What’s more, as I have already chronicled on this blog, Google Docs offers excellent opportunities for assessment for learning. I use it on almost a weekly basis to develop my students’ peer and self-asasessment skills. I also try to assess as much work as possible using it at the formative stages. My students really enjoy using it.
Oliver Quinlan has also blogged about his use of Google Docs for collaborative assessment. In his concluding comments he discusses the notion of students developing their own workflows. This is an interesting concept, which I insert here, because I have had similar experiences. The wiki module in Moodle is quite cumbersome and in actuality rather than promoting collaboration, inhibits it. Google Docs offers multiple ways for students to collaborate, discuss and edit their work including a simple back channel. My students have thrived using Google Docs and I have found myself rethinking the way I plan these sorts of activities, trying to allow them to tread their own path.
As for security, there is little to be concerned about here. Documents are private by default and can be shared and unshared at the author’s discretion. One of the first things that I discuss with my students is the benefits and potential hazards of sharing information with others, particularly publicly. The benefits of sharing documents though are clear and I can’t think of one collaborative tool offered within a VLE that could generate or reproduce the level of creativity displayed in this video:
A range of apps with infinite possibilities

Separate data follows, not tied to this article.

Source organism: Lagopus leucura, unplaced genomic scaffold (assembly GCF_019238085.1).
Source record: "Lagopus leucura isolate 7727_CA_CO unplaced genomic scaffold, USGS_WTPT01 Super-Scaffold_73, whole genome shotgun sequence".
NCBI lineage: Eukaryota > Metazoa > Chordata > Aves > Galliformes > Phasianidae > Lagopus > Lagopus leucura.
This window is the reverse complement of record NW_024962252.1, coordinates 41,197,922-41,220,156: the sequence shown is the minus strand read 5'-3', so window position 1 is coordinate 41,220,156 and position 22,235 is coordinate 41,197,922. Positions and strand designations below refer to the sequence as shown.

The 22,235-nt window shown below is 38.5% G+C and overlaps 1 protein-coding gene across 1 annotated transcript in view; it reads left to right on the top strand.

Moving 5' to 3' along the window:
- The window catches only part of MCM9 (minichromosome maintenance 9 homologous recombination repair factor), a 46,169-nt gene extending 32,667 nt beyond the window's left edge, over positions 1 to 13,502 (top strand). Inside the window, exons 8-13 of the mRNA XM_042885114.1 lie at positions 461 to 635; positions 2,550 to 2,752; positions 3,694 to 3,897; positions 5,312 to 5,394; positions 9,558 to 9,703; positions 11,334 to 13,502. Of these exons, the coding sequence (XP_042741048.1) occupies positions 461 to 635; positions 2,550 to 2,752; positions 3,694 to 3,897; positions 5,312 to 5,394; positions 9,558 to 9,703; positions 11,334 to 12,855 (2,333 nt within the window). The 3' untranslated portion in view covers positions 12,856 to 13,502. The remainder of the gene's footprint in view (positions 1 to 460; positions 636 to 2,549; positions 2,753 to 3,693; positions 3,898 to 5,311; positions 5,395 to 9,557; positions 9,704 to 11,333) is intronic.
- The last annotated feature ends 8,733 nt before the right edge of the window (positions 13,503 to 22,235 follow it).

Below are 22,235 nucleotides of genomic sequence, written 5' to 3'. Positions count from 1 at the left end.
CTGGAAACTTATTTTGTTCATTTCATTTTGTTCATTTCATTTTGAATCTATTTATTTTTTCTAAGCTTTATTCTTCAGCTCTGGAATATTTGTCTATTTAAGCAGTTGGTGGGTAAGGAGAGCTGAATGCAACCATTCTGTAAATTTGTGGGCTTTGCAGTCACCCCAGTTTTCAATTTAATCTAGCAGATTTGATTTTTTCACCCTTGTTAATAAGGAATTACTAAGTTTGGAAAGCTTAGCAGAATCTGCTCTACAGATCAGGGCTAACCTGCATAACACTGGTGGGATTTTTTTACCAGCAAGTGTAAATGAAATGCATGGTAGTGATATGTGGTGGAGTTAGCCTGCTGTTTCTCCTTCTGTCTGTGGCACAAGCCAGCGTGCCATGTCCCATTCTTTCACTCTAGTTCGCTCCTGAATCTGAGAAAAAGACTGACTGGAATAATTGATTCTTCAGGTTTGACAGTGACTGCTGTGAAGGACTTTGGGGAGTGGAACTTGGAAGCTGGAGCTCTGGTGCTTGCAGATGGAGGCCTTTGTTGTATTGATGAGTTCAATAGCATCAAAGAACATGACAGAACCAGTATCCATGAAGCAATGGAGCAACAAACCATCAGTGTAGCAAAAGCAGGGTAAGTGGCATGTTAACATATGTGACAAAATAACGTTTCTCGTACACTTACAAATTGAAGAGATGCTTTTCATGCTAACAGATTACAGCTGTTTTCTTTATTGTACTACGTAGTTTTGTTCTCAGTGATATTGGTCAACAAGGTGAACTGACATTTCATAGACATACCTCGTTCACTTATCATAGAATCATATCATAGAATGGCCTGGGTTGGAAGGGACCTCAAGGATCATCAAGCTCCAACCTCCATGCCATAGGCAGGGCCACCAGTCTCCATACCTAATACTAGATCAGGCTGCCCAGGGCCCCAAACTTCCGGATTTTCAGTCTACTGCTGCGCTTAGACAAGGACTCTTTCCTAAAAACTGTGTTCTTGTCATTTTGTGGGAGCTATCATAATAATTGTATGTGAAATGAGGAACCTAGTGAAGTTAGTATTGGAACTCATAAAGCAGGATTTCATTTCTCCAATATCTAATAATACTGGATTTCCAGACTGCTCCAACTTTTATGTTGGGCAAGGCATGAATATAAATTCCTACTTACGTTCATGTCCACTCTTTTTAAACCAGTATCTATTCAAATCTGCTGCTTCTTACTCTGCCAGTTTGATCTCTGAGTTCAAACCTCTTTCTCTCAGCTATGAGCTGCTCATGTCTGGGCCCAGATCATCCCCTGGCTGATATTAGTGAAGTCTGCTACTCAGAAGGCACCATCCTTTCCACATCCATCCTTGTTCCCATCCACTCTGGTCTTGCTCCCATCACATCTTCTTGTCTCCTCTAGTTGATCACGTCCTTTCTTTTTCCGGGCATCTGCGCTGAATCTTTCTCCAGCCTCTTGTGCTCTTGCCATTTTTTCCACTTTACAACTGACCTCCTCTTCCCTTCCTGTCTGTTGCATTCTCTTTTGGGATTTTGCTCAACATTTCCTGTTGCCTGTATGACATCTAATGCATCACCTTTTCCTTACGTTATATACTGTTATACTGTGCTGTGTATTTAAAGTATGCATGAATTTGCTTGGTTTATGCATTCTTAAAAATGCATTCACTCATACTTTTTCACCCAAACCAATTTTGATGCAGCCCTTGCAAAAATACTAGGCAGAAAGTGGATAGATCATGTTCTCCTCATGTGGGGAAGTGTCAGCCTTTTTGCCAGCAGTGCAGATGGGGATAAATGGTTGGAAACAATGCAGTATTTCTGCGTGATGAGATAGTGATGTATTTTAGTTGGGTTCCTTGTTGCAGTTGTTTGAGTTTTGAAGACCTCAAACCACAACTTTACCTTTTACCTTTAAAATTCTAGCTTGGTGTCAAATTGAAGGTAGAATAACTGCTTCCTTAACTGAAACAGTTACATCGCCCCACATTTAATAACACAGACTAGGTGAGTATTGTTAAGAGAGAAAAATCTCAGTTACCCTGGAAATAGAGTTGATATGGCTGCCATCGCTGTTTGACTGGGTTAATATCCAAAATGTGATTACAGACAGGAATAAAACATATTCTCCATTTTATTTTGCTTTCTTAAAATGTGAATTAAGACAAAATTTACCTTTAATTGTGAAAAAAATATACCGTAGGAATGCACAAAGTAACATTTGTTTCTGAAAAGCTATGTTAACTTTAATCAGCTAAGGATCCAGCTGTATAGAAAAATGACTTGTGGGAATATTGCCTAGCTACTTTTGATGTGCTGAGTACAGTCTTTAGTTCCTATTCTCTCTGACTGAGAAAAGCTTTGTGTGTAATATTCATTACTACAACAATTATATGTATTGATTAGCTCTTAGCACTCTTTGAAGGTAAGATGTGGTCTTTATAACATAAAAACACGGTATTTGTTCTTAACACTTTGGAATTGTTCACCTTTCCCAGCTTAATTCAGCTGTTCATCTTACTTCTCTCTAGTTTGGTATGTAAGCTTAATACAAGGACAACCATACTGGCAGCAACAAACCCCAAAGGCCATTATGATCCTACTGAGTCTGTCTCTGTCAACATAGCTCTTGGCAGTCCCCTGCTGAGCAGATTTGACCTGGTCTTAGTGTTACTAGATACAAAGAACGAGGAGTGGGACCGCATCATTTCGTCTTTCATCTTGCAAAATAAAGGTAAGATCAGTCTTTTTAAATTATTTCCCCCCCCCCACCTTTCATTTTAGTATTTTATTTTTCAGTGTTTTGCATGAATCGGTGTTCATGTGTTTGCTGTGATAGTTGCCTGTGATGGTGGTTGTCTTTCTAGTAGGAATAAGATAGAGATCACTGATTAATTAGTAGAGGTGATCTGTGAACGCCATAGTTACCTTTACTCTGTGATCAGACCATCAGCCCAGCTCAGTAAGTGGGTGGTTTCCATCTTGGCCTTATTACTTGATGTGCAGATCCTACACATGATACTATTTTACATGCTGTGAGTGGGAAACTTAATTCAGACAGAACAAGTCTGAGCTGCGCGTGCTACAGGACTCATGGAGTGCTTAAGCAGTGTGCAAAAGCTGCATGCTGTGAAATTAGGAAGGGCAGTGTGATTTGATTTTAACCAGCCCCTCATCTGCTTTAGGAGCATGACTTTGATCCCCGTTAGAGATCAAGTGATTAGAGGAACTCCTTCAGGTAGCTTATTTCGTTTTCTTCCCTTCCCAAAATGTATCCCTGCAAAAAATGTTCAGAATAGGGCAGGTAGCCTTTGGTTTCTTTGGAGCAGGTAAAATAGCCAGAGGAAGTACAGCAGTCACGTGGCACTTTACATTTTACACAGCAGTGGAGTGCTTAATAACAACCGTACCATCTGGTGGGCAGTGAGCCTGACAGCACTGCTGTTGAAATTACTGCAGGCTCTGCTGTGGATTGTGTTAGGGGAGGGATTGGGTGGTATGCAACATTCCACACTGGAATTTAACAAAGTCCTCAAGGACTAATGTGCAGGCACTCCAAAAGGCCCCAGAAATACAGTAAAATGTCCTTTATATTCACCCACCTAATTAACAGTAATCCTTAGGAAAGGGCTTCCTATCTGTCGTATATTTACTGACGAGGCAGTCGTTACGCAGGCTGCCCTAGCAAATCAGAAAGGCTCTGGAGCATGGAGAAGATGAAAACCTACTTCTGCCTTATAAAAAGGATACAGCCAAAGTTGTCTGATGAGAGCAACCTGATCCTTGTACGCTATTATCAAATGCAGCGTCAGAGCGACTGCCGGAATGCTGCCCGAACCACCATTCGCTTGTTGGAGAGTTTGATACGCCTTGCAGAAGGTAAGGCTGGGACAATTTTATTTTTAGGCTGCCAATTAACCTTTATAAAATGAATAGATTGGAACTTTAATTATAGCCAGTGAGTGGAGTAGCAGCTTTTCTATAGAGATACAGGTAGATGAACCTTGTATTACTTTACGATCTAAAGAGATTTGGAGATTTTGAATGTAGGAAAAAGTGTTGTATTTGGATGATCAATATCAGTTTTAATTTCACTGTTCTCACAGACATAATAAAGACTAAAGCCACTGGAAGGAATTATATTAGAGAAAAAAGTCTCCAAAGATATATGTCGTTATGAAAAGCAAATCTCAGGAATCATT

There are a whole bunch of other useful Google tools that your students can harness via the World Wide Web that won’t be found inside Diipo or Moodle. Lets start with the cornerstone of the web: Search. While some will argue that as the teacher I should curate resources for my students, which I could link to from within the VLE, I would rather teach them to make better use of Google’s excellent search engine. Rather than me trying to write about it, hop on over to Ian Addison’s blog and let him show you some of the hidden tools that can make Google search a highly valuable experience for learners.
Another tool that Google offers is Maps. For this one I’ll let Tom Barrett’s blog do the talking. He made excellent use of it during all that snow we experienced last year.
Nearly all Google apps (Scholar, Books, Earth, YouTube) offer valuable learning opportunities but none are tied down within a learning platform. They are free and available online. The only thing that will stop you using them is your imagination and possibly your schools internet service provider (you might have to get them unblocked). Every Google app I have used with my students has worked well, I can’t say the same for some of the tools I have tried in Moodle.